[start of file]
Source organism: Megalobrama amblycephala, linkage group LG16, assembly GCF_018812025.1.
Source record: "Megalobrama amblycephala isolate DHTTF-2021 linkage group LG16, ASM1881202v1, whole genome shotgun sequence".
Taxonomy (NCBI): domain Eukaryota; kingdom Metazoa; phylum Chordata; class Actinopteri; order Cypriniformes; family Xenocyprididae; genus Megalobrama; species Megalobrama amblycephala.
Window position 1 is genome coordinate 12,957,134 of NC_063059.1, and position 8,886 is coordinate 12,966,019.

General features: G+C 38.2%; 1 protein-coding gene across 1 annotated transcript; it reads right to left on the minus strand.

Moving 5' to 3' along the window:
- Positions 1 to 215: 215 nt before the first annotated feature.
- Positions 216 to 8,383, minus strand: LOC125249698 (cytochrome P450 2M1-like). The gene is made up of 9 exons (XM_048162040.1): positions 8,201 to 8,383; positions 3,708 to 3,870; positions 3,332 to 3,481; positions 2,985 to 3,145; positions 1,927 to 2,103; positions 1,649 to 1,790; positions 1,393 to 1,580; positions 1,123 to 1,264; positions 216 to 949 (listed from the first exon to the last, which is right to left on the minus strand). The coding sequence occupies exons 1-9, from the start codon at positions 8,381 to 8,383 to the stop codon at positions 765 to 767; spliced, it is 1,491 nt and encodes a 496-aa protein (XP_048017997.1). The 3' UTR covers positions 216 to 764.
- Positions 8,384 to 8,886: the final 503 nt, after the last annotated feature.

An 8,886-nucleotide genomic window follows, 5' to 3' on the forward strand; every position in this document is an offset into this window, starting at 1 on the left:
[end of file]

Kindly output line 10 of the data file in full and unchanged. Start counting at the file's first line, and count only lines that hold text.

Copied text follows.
An 8,886-nucleotide genomic window follows, 5' to 3' on the forward strand; every position in this document is an offset into this window, starting at 1 on the left: